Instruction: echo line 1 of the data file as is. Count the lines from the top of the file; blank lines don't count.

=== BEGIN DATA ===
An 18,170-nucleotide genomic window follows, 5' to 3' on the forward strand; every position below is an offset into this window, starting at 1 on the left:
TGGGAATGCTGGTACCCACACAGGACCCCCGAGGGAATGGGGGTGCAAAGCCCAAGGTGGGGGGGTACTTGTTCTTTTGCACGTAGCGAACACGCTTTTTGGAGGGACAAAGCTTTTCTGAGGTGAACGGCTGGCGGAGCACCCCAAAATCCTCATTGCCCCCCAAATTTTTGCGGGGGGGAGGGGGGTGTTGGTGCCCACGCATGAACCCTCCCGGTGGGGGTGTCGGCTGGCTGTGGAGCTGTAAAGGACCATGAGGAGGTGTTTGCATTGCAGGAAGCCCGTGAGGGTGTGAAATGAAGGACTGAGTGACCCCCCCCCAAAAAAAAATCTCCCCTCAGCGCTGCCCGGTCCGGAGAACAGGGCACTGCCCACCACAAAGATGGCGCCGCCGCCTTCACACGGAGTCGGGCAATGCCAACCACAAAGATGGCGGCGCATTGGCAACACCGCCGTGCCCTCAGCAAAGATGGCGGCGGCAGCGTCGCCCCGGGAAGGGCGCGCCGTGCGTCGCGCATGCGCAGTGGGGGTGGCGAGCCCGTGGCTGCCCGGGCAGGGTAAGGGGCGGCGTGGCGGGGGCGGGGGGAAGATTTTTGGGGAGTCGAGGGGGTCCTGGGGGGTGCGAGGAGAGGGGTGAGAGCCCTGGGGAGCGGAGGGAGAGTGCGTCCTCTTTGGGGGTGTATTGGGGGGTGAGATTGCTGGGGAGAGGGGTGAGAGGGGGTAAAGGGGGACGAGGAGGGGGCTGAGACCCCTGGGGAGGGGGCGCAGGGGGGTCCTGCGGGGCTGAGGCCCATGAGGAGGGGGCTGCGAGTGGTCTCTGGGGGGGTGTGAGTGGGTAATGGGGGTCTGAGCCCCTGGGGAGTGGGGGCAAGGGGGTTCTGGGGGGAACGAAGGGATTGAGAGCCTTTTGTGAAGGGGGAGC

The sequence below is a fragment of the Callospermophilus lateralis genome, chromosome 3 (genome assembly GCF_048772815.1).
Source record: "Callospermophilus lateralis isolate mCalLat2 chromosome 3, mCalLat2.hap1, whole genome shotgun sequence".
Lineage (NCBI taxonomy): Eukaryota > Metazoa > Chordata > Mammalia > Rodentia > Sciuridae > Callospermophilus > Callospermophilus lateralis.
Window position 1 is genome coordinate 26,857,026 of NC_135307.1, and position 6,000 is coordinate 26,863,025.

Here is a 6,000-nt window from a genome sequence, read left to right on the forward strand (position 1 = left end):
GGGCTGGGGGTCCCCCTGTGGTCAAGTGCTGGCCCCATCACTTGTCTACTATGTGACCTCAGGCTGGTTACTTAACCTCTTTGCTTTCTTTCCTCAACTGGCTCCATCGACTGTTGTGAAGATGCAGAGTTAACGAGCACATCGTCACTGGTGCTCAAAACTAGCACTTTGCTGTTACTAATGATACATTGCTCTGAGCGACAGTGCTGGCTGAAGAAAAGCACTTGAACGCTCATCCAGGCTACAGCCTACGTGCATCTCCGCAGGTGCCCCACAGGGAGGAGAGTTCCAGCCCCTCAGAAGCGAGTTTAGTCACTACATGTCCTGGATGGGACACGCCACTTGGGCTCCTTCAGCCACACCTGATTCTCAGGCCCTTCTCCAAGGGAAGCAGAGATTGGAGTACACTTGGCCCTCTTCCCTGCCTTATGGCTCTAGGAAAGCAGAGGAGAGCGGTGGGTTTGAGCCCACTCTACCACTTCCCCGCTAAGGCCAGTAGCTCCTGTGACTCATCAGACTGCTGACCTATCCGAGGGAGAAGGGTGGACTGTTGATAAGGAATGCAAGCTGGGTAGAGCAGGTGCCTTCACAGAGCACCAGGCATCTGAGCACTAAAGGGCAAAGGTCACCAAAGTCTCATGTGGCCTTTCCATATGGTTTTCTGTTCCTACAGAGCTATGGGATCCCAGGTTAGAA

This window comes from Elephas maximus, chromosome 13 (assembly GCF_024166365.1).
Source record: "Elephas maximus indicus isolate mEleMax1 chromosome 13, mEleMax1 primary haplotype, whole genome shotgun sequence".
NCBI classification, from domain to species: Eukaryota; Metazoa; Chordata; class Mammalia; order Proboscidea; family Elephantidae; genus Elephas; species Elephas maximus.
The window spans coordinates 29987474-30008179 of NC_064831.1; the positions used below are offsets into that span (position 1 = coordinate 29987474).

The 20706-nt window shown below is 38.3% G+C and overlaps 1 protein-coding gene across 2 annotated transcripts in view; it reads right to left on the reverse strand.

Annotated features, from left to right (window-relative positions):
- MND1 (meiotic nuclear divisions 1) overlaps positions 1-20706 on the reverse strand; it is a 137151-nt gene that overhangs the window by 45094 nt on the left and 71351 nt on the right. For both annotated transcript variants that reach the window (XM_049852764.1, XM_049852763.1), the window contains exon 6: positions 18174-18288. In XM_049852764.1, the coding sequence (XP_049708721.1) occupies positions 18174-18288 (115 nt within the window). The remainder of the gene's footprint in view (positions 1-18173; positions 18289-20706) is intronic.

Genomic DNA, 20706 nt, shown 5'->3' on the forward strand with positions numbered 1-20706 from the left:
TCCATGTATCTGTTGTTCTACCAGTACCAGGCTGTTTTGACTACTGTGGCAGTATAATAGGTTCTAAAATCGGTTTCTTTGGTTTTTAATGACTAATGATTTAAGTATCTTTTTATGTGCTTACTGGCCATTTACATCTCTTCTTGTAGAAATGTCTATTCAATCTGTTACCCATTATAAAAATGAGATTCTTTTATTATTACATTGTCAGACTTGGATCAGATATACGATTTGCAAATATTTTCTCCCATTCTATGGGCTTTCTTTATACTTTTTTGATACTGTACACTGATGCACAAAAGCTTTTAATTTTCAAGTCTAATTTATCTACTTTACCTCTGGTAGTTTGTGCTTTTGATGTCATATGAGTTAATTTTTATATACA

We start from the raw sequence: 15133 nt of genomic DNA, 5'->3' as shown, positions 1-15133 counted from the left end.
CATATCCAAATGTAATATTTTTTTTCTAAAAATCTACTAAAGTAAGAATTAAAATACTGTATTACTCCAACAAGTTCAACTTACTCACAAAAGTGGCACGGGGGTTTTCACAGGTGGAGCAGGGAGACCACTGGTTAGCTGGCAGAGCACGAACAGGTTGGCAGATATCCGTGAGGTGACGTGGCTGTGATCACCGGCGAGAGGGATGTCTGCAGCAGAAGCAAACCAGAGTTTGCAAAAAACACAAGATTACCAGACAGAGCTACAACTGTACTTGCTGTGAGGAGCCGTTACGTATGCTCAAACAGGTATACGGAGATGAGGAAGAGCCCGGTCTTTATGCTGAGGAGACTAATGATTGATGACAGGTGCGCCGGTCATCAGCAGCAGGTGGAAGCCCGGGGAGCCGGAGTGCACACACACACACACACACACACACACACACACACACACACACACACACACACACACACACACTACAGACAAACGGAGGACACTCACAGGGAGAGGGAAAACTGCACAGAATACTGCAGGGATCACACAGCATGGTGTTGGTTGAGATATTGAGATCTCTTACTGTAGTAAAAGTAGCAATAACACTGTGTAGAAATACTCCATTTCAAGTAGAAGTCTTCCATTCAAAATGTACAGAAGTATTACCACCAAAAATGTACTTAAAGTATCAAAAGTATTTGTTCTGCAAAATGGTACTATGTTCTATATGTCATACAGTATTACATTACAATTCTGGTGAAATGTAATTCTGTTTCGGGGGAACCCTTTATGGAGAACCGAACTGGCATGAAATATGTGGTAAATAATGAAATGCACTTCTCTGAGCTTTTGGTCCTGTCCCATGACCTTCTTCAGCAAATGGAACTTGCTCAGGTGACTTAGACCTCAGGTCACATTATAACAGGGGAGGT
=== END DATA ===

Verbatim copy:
An 18,170-nucleotide genomic window follows, 5' to 3' on the forward strand; every position below is an offset into this window, starting at 1 on the left: